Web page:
With Supreme Court Set To Rule On DACA Any Day, Durbin Calls On Senate To Protect Dreamers
Durbin Highlights Important Work That Immigrant Health Heroes Are Doing On The Front Lines Throughout The COVID-19 Pandemic
WASHINGTON – In a speech on the Senate floor, U.S. Senate Democratic Whip Dick Durbin (D-IL), Ranking Member of the Senate Judiciary Immigration Subcommittee, today thanked the health care heroes on the front lines of the fight against the COVID-19 pandemic, and highlighted one special group of health care workers – immigrants. Durbin also called on Senate Republicans to support the bipartisan House-passed American Dream and Promise Act, which will establish a path to citizenship for Dreamers and immigrants with TPS or Deferred Enforced Departure (DED), as well as the House-passed Heroes Act, which would extend work authorizations for Deferred Action for Childhood Arrivals (DACA) and Temporary Protected Status (TPS) recipients and other impacted immigrants.
While court decisions on DACA and TPS hang in the balance, Dreamers and TPS holders across the country are working on the front lines of the fight against COVID-19 as doctors, nurses, health care professionals, and in countless other essential job roles. Despite their contributions to the American workforce, the Trump Administration is focused on arbitrarily ending the programs that allow approximately 131,300 TPS holders and 202,500 DACA recipients to serve on the frontlines of the battle against COVID-19.
Durbin’s floor speech was part of his initiative to share the stories of #ImmigrantHealthHeroes. Today, Durbin shared the story of Mariana Galati, a registered medical assistant at the Jefferson Cherry Hill Hospital COVID-19 testing center in New Jersey.
“As soon as next week, maybe even next Monday, the United States Supreme Court is about to rule on the future of DACA. The President of the United States can solve this problem if they [Supreme Court Justices] decide that DACA is to be abolished. He can fix this himself,” Durbin said. “There’s another person who has a critical role too, and that is Senator McConnell, the Republican Leader in the Senate. He has the power to bring this issue to the floor of the Senate for a debate and a vote.”
Durbin continued, “We know that we need the help of wonderful young people like Mariana to make this a better nation. The question is whether the President ever will realize that or whether Senator McConnell would make room in our schedule for us to debate this issue. Let’s get this right. Let’s make sure that we have sensible immigration policies in America. And the notion of abolishing DACA and saying to Mariana, you will now be deported back to a country you cannot even remember is not the answer.”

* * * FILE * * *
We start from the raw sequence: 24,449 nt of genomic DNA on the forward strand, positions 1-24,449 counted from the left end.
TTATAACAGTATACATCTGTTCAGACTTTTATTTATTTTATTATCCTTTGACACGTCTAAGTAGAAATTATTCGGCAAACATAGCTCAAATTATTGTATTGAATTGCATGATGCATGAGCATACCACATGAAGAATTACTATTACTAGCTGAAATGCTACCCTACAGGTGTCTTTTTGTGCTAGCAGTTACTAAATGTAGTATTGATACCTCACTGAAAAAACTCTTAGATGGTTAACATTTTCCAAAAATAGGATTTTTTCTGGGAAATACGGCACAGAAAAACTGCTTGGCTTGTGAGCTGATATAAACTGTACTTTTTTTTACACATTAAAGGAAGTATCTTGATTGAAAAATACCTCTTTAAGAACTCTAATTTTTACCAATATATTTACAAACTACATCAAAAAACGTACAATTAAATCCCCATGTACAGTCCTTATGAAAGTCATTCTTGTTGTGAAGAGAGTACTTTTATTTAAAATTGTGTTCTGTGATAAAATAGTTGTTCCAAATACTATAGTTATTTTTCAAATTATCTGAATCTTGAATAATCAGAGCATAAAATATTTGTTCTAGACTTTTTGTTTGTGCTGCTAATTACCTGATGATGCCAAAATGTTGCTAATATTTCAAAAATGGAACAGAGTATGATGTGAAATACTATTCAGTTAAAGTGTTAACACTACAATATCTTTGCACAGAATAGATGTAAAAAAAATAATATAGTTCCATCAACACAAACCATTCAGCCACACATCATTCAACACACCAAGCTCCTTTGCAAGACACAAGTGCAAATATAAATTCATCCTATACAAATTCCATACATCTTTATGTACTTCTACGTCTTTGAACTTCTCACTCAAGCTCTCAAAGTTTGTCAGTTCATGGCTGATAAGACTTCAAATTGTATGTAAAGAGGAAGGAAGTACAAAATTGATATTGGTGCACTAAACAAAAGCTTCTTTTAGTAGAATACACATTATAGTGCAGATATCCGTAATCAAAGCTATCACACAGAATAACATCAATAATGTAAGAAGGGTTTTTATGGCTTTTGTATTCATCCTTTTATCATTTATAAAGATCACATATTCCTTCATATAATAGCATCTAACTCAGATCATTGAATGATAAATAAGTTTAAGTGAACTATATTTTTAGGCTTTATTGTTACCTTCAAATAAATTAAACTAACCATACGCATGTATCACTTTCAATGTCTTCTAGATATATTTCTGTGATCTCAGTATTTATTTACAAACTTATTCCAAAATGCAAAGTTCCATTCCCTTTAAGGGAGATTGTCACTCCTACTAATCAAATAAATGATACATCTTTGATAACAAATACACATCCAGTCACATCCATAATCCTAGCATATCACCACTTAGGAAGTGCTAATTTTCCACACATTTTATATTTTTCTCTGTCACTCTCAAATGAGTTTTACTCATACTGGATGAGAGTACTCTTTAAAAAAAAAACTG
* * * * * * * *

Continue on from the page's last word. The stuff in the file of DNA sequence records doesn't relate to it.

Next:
Video of Durbin’s remarks on the Senate floor are available here.
Audio of Durbin’s remarks on the Senate floor is available here.
Footage of Durbin’s remarks on the Senate floor is available here for TV Stations.
Durbin first introduced the Dream Act nineteen years ago. In March 2019, Senate Judiciary Committee Chairman Lindsey Graham (R-SC) and Durbin introduced the Dream Act of 2019. The Dream Act was also included in the 2013 comprehensive immigration reform bill that Durbin and Graham coauthored as part of the “Gang of Eight” – four Democrats and four Republicans. The 2013 bill passed the Senate on a strong bipartisan vote of 68-32, but the Republican leadership of the House of Representatives refused to consider it.
In April, Durbin led 37 Senators in a letter to President Donald Trump urging him to automatically extend work authorizations for DACA and TPS recipients and other impacted immigrants.
Mariana is the 122nd Dreamer whose story Durbin has told on the Senate floor. Mariana came to the United States from Mexico when she was only five years old. She grew up in Camden, New Jersey. Mariana’s dream was to become a nurse. While working at a bakery, she went to technical school to become a medical assistant. Because President Obama established DACA in 2012, Mariana is able to work as a medical assistant.
While working as a medical assistant, Mariana is studying to become a nurse. She is now a junior at Rutgers University Nursing School. Mariana is also currently on the frontlines of the COVID-19 pandemic. She is a registered medical assistant at the Jefferson Cherry Hill Hospital COVID-19 testing center. She faces exposure to the virus on a daily basis. But she takes every shift she’s offered.
Previous Article Next Article